Split a URL into its component

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5 - Automation Enthusiast
5 - Automation Enthusiast

I want to be able to split a url address into its component and use them as I may need.

What I have:
Airtable Universe

What I’d like to achieve

how would you handle this use-case?
can you provide any smart solutions?

thanks in advance

1 Solution

Accepted Solutions

this is very good stuff - thanks!

I managed the same result through a bunch of text function, this solution is way more sophisticated.

Any recommended resources to learn REGEX?

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5 Replies 5

In what field is that link? Those quotes make me think you might have copied it from another formula, in which case it wouldn’t be optimal to try parsing the mirror but the original. Formulas are tricky to poll anyway, due to not having static values (duh), so Airtable doesn’t exactly commit comparable resources to storing their states. If you can explain how the exact field storing the data looks, you’ll get a better answer faster. Ditto if there’s any (formula) code you have already tried.

5 - Automation Enthusiast
5 - Automation Enthusiast

the quotation marks are there to show the web address without previewing it
if I copy the address w/o quotes we get a preview like this

however the link I want to parse is in a url field

If I’m understanding you correctly, this regex will do the job here:

REGEX_EXTRACT(URL,"https://") & "\n" & REGEX_EXTRACT(URL,"https://(.*)/") & "\n" & REGEX_EXTRACT(URL,"https.*\\.[com|net|org]{3,5}\\/(.*)")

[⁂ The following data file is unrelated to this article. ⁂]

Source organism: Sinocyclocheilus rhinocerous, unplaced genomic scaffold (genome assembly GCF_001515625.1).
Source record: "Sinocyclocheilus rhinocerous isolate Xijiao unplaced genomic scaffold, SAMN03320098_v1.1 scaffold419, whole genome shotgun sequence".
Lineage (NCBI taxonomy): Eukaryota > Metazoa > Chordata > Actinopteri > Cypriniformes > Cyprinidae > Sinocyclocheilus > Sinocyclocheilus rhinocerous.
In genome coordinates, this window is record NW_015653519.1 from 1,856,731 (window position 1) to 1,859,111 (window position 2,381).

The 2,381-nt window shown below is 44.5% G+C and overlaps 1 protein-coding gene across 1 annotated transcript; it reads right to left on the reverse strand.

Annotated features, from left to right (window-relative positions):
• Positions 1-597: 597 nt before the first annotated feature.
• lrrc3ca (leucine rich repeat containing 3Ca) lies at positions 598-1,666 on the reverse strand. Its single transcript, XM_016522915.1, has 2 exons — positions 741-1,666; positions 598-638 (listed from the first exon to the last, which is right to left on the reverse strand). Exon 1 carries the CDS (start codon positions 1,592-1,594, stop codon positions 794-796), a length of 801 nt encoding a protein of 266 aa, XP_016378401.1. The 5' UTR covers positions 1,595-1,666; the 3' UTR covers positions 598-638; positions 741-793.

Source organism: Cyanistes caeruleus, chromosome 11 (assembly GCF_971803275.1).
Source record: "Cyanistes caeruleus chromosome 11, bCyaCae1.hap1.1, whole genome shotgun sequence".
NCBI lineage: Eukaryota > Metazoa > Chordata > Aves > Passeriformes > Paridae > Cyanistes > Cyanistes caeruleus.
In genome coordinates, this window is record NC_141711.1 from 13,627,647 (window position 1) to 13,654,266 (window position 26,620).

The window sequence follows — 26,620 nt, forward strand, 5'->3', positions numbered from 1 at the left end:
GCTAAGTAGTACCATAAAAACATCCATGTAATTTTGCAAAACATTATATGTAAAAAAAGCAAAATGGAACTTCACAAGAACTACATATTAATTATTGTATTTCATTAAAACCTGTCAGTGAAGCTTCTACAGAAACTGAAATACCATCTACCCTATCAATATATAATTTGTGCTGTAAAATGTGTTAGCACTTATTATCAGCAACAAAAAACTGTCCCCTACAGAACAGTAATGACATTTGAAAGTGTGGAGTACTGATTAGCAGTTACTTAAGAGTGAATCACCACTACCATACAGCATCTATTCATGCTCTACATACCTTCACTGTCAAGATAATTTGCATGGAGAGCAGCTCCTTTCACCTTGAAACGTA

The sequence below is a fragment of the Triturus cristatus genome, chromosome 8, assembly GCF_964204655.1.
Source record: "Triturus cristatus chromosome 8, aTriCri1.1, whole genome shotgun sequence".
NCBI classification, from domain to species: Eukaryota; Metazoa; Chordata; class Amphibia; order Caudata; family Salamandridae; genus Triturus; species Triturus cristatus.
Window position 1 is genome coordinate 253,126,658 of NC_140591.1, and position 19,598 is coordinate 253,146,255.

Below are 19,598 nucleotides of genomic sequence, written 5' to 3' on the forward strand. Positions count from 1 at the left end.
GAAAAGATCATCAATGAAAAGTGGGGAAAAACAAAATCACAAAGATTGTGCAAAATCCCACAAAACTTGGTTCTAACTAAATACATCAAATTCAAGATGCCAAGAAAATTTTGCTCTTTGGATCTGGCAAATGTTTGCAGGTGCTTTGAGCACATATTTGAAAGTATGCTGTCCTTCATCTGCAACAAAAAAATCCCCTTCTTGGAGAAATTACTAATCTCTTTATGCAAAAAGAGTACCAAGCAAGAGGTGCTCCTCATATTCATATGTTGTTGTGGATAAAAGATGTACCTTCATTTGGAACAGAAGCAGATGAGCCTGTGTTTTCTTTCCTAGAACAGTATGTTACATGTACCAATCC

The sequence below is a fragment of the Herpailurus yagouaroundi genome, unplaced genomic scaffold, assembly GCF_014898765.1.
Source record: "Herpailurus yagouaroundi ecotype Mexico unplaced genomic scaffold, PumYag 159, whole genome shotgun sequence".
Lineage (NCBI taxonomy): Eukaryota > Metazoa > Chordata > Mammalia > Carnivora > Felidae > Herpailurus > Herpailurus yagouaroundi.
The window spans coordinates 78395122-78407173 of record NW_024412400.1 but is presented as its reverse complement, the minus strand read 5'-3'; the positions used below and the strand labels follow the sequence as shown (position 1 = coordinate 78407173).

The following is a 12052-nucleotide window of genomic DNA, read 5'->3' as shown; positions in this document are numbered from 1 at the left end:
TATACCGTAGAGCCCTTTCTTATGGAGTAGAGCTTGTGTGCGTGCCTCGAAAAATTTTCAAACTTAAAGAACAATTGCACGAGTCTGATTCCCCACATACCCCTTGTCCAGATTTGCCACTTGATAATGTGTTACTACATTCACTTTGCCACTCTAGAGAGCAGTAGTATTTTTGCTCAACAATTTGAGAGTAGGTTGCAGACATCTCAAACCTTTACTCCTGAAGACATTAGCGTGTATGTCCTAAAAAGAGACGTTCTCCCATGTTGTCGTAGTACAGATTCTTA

If you want to match the final slash in the address, just push the \/ construct into the parantheses-bound capture group at the end. The regex itself is a bit hacky but I’ll chalk that up as a plus in case you wanted to improve upon it and learn a few things yourself. :grinning_face_with_sweat:

this is very good stuff - thanks!

I managed the same result through a bunch of text function, this solution is way more sophisticated.

Any recommended resources to learn REGEX?

Whew, thank you but I think some of the veterans here would disagree with that part where you used ‘regex’ and ‘sophisticated’ in the same sentence. :grinning_face_with_sweat:

Regular expressions are one of the first real-world skills you’ll learn no matter the language or platform you tackle, from Python and PowerShell’s don’t-call-me-C# to Airtable’s JS-based formulae, Swift, etc. And no matter the environment, your regex-taming ability will be among the biggest,baddest, and heaviest-hitting tools in your arsenal.

Getting a hang of it will inevitably leave a long trail of ones and zeroes in your wake; all smashed to bits, naturally, but sooner or later, you’ll realize that half of the places you busted into were waiting for you to knock, and the other half moved their valuables to another address… in 2005.

So, yeah, you can certainly crack a lot of things with Regex, just don’t forget to keep learning after you get the hang of its parsing logic as there’s a whole other world of language processing beyond it and the most difficult Regex skill is knowing when to abstain from using Regex and why.

Everything else comes down to abstracting your targets from their surroundings and that’s what the brain is the best at doing, anyway.

As for a good resource for learning, would you rather learn by example or trial-and-error? Maybe a mix of both? Assuming you’re not looking for book recommendations, RegExr will probably have content to your liking. It’s also a place where you can occasionally encounter what I’d dare label a “sophisticated” regex. The way you can tell it apart from the rest is that there’s just no way of understanding wtf is going on without tracing the interpreter’s path, character by character.